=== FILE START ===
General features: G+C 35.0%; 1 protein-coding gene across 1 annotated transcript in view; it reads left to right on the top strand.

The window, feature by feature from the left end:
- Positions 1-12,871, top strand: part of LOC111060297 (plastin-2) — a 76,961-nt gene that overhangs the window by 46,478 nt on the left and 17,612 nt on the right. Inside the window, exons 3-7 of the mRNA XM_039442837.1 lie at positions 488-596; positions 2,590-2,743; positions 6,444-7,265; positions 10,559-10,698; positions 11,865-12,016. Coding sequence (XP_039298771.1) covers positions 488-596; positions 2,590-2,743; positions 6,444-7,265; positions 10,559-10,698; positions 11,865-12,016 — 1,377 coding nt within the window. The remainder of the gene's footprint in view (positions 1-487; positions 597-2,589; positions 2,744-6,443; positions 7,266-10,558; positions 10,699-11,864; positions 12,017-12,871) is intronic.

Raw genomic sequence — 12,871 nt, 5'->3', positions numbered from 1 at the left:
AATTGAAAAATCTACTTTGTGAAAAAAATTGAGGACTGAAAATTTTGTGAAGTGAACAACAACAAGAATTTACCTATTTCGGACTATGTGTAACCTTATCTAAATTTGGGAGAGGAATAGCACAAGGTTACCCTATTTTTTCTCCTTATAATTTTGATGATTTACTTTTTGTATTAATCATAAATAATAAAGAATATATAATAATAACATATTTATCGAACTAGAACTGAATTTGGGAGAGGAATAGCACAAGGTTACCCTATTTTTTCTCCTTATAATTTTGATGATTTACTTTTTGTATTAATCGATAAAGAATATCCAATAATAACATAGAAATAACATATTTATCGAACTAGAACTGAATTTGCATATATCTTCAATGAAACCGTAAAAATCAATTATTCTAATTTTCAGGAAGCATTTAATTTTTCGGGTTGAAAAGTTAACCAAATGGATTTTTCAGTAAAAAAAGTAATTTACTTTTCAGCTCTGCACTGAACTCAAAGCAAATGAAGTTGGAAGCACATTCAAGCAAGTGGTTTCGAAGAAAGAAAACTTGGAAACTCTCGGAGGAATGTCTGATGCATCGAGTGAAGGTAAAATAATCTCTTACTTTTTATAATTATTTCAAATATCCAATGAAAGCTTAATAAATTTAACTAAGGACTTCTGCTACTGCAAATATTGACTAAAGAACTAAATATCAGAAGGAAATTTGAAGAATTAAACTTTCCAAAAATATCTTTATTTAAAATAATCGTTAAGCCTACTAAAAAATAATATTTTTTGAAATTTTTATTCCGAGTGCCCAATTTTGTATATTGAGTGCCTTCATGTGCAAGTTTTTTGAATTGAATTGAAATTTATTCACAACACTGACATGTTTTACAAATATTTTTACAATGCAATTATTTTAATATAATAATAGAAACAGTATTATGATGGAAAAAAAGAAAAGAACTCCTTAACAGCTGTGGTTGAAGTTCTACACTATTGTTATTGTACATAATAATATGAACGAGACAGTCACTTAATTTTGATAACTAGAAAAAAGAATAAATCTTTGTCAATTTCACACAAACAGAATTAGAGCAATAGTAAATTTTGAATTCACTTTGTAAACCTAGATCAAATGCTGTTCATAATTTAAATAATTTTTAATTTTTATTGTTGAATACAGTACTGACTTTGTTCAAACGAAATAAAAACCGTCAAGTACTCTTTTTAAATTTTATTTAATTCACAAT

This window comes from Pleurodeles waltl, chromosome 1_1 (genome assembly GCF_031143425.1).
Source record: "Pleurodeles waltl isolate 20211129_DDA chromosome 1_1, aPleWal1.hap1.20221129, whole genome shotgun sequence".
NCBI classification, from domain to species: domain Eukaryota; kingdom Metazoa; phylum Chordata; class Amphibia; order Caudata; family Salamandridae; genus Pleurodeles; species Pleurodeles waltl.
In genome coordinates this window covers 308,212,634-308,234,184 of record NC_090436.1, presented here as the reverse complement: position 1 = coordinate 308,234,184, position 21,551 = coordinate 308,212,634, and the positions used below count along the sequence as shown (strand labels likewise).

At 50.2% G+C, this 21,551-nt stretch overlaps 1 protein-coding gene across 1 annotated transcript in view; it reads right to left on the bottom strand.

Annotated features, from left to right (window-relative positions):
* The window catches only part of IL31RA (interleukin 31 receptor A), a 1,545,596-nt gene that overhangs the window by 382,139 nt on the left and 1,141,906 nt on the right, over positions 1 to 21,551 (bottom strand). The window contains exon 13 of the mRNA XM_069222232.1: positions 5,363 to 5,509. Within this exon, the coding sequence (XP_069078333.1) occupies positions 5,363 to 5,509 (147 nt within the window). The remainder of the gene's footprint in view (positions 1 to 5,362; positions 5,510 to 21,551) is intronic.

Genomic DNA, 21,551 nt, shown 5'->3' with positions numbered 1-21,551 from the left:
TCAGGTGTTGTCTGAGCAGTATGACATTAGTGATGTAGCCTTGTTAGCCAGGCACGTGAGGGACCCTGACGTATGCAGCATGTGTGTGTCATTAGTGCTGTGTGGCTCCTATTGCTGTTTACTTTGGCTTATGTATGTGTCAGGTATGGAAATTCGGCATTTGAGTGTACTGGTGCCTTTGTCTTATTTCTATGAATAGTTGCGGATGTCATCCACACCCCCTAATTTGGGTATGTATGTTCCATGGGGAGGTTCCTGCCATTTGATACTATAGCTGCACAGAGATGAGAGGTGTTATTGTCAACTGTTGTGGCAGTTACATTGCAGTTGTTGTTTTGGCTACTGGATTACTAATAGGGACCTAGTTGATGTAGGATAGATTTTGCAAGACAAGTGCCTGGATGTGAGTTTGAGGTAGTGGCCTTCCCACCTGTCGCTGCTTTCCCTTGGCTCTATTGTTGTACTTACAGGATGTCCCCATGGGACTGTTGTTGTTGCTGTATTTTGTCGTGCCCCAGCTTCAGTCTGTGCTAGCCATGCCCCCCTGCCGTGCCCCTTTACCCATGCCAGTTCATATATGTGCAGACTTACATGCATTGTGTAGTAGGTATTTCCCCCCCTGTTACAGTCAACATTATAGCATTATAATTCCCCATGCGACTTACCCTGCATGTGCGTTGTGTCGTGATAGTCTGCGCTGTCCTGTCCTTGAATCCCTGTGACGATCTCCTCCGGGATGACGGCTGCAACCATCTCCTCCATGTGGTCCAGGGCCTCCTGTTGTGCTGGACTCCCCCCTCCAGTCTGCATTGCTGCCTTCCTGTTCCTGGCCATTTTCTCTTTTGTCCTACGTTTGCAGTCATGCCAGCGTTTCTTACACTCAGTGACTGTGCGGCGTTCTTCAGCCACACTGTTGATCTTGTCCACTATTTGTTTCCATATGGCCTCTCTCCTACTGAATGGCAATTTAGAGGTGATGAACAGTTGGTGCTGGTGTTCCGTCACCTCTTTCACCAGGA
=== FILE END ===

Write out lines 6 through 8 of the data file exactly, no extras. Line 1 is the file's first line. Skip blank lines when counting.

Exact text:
This window comes from Pleurodeles waltl, chromosome 1_1 (genome assembly GCF_031143425.1).
Source record: "Pleurodeles waltl isolate 20211129_DDA chromosome 1_1, aPleWal1.hap1.20221129, whole genome shotgun sequence".
NCBI classification, from domain to species: domain Eukaryota; kingdom Metazoa; phylum Chordata; class Amphibia; order Caudata; family Salamandridae; genus Pleurodeles; species Pleurodeles waltl.